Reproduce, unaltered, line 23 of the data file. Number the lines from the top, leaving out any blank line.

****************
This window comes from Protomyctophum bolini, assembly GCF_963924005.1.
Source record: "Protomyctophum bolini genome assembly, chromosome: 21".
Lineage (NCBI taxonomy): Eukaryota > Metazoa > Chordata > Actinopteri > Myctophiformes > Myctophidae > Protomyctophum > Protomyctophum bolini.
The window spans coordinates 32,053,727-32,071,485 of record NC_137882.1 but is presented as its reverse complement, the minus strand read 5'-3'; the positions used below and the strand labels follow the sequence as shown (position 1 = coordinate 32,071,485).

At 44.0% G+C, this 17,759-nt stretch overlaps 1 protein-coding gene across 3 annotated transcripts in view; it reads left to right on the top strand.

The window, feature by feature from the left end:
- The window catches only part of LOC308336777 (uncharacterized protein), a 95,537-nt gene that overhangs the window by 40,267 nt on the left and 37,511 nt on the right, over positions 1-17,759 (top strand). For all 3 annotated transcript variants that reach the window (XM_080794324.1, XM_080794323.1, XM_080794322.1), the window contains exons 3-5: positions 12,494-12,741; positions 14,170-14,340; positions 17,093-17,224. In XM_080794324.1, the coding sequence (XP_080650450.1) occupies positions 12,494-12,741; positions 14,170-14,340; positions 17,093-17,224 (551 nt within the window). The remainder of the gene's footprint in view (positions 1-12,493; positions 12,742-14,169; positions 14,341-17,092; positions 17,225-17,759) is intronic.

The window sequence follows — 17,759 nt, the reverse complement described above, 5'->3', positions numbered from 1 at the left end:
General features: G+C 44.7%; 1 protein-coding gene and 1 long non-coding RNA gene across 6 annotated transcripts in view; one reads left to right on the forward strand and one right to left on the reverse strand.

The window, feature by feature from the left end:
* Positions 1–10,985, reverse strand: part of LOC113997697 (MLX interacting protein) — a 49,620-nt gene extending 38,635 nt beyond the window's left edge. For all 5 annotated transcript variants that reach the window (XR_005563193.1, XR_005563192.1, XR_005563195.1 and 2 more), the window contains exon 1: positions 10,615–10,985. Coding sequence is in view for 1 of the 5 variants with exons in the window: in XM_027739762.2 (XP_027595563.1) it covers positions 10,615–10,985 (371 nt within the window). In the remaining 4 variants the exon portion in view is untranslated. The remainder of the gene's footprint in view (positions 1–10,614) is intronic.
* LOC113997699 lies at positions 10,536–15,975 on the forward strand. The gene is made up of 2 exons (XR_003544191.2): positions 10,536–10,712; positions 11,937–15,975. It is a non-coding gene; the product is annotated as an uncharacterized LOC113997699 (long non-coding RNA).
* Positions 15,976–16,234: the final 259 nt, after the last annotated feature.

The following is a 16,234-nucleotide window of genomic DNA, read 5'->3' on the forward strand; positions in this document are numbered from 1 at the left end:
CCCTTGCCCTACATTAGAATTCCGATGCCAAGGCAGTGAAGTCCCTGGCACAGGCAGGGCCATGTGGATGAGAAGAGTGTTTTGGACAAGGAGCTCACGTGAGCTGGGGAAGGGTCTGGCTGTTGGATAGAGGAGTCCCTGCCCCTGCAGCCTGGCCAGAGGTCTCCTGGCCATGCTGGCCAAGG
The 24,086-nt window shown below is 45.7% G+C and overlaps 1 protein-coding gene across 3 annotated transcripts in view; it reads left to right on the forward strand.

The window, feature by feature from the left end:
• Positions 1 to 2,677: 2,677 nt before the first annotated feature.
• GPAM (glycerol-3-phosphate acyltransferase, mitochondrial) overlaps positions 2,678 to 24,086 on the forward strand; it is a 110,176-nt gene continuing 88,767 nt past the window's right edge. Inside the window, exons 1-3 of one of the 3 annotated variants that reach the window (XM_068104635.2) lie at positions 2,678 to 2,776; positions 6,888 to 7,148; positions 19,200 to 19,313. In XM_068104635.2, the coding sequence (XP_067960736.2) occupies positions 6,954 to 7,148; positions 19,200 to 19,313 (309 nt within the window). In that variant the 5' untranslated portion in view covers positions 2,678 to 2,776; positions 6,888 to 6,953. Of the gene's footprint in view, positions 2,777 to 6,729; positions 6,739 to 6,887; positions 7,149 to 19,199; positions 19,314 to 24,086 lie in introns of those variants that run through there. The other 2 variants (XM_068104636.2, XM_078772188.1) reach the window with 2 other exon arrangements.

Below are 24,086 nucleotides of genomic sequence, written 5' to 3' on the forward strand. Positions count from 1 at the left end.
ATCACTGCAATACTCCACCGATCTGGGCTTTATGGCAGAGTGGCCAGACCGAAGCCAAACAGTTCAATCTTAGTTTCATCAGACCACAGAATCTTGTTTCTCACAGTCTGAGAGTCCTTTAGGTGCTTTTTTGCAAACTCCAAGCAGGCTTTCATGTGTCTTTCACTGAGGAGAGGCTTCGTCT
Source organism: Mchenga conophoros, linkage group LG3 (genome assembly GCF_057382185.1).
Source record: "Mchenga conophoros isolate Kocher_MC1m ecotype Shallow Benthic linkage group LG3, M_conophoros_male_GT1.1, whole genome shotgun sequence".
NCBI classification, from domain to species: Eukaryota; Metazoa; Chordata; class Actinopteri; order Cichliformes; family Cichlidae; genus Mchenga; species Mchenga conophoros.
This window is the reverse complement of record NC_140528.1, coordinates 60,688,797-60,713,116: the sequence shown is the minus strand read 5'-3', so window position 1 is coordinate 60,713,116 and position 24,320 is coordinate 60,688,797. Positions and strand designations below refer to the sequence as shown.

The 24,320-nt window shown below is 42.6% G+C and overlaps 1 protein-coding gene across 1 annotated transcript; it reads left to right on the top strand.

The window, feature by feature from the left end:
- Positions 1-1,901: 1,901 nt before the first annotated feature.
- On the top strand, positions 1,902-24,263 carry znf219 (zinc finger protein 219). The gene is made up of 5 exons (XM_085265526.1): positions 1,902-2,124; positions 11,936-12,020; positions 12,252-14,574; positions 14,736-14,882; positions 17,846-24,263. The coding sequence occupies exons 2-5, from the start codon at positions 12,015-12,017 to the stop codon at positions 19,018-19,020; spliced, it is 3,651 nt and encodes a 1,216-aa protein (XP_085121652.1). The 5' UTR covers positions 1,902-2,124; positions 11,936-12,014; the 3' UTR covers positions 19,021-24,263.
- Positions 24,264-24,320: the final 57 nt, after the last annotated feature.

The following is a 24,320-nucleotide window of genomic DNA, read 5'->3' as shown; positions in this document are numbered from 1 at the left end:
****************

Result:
Source record: "Mchenga conophoros isolate Kocher_MC1m ecotype Shallow Benthic linkage group LG3, M_conophoros_male_GT1.1, whole genome shotgun sequence".